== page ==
Just do it: Maximize your 401(k) contributions

When you’re starting your career, just paying your bills can be a financial challenge. It’s difficult to begin saving for the future when every dollar seems to be committed to your current household expenses. A great way to take more control over your finances is to prepare a monthly budget. Once you start tracking your income and spending, you may be able to shift some of those dollars in a savings account or money market fund.

Along with managing your personal finances, you should also start contributing to a qualified retirement account, such as a 401(k) plan offered by your employer, an individual retirement account (IRA) or a SEP-IRA if you are self employed.

If you are in your 20s or 30s, a comfortable financial retirement may seem like a distant goal. But the years pass quickly, and getting an early start on your retirement savings can make a big difference in your financial future.

One of the best ways to save for retirement — regardless of age — is maximizing your contributions to your employer’s 401(k) or a similar “defined contribution” plan. Unlike a traditional corporate pension plan, you are responsible for accumulating a retirement nest egg through your contributions.

A recent study from the National Institute on Retirement Security on “Millennials and Retirement: Already Falling Short,” found that more than half of Millennials have nothing saved for retirement, including 83 percent of young Hispanic employees.

While 66 percent of Millennials, born between 1981 and 1991, work for an employer that offers a retirement plan, only 34.3 percent actually participate in their employer’s plan. That’s a missed opportunity for many young workers.

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Andrew Menachem, CIMA®, is a Wealth Adviser at The Menachem Group at Morgan Stanley in Aventura. .

Good reasons to contribute

There are good reasons why putting as much as possible into your qualified retirement plan, makes financial sense. First, every dollar that you contribute can usually be subtracted from your annual gross income, reducing your current income tax liability.

For example, let’s say you’re a single person who expects to make $60,000 in taxable income this year. Under the 2017 tax law, you would likely owe $9,138 in taxes next year, not counting any deductibles.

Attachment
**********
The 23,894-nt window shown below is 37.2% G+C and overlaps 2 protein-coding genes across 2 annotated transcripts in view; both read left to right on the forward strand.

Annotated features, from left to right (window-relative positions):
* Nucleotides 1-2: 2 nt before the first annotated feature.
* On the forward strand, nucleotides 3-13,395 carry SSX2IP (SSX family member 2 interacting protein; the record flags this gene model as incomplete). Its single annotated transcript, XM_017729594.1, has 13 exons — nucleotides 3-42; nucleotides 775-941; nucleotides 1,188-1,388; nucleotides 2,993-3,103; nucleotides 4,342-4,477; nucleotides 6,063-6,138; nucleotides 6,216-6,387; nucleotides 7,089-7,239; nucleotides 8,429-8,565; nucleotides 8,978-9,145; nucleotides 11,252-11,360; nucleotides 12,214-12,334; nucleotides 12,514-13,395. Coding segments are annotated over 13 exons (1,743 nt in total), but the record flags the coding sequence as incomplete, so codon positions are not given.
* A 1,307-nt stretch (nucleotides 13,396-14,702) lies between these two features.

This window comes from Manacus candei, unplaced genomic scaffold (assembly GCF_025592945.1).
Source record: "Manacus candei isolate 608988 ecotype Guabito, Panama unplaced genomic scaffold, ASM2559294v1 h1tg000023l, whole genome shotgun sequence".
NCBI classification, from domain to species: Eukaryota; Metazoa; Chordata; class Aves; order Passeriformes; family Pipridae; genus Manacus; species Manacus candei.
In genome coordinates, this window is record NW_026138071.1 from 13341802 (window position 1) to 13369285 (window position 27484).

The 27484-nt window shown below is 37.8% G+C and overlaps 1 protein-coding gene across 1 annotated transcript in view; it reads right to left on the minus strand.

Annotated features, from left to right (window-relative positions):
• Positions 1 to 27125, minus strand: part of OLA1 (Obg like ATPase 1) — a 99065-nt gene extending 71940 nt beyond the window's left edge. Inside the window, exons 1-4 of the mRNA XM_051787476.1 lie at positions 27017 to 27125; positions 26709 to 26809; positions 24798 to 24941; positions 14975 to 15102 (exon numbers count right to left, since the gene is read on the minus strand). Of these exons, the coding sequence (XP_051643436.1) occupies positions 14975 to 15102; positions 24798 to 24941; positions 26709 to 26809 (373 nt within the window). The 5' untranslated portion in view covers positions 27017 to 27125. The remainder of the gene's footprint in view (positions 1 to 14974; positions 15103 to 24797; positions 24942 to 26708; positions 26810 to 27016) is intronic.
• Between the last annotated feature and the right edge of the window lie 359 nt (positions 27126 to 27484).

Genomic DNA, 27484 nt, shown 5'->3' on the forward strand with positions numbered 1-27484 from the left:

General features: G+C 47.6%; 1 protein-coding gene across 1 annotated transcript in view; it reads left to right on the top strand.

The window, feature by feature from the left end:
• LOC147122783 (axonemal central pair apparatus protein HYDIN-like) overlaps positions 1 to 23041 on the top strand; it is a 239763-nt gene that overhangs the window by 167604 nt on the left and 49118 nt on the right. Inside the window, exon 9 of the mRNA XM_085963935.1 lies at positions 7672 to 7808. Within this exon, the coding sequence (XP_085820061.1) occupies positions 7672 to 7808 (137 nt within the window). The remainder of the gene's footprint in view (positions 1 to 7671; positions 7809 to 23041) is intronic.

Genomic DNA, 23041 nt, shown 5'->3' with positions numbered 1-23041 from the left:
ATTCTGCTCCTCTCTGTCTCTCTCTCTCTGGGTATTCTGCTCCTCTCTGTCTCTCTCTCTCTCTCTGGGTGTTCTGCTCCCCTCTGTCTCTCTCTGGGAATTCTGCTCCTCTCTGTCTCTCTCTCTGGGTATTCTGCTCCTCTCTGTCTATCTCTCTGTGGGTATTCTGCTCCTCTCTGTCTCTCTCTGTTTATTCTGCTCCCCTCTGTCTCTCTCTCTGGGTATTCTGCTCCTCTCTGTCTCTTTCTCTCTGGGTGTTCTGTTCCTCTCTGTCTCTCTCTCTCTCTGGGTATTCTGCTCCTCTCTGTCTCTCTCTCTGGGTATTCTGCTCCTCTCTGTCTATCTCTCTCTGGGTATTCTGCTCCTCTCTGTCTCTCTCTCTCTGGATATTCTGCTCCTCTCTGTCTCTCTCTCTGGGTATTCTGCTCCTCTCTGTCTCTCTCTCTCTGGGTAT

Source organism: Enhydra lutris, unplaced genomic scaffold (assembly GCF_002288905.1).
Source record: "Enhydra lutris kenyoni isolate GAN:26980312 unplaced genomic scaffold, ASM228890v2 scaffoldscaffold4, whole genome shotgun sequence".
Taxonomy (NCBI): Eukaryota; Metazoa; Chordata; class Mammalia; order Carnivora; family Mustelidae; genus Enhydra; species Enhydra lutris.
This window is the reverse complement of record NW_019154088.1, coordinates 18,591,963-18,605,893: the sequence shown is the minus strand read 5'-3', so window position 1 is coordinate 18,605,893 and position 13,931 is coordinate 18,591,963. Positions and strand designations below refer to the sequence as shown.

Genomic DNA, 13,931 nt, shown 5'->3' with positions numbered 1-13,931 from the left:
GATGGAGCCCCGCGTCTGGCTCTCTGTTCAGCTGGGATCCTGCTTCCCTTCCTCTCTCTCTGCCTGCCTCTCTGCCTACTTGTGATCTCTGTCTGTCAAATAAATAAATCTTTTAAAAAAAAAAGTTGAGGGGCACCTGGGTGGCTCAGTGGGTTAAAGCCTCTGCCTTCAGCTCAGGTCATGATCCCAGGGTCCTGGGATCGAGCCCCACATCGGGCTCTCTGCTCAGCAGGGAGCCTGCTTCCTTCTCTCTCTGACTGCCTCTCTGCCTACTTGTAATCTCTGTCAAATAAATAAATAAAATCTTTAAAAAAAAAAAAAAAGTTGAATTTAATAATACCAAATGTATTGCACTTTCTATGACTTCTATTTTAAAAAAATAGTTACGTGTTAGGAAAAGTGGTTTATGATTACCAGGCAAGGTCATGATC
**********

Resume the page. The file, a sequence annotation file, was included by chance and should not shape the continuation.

But if you contributed $6,000 or 10 percent of your total income to your 401(k), your taxable income would be only $54,000. That would reduce your tax payment to $7,819, giving you an extra $1,319 to save or spend in 2019.

This is just a hypothetical illustration, and you should talk with a tax professional or financial advisor to discuss your individual situation. However, the basic principle remains the same: every dollar you contribute will lower your current income tax liability.

So, what’s the catch? You will need to pay the difference in taxes at some point later in life. However, if you make those withdrawals at age 70 or above in retirement, you may be in a lower tax bracket compared with your peak earning years. In the meantime, those dollars you contribute can grow tax-free through the decades based on your long-term savings and investment plan.

A second reason for putting money into your 401(k) is that many employers will match a portion of your contributions. For instance, if you contribute 10 percent of your income, your employer might add another 5 percent to your retirement plan.

If you contributed $6,000 to your account this year, as in the previous example, you would get an extra $3,000 as well. That means you would be able to put away $9,000 for retirement in just one year, with the potential for even more employer contributions in the future.

In many ways, an employer’s contribution to your 401(k) is even better than an annual bonus. After all, you would have to pay income tax, reducing the take-home amount of your bonus. It’s also tempting to spend that bonus right away, rather than saving those extra dollars.

So, after you get your monthly bills under control, start making contributions to a qualified retirement plan. Your employer can usually deduct those funds from your regular paycheck, along with your withholding tax and any insurance premiums.

If you get a raise in your salary or another boost to your income, think carefully about increasing the level of your contributions to your retirement plan. Take advantage of the nation’s tax laws, as well as any benefits from your employer, in order to reduce your current taxes and save as much as possible for the future.

Andrew Menachem, CIMA®, is a Wealth Adviser at The Menachem Group at Morgan Stanley in Aventura. Views expressed are those of the author, not necessarily Morgan Stanley, and are not a solicitation to buy or sell any security. The strategies and/or investments referenced may not be suitable for all investors. Follow Menachem on Twitter @AMenachemMS.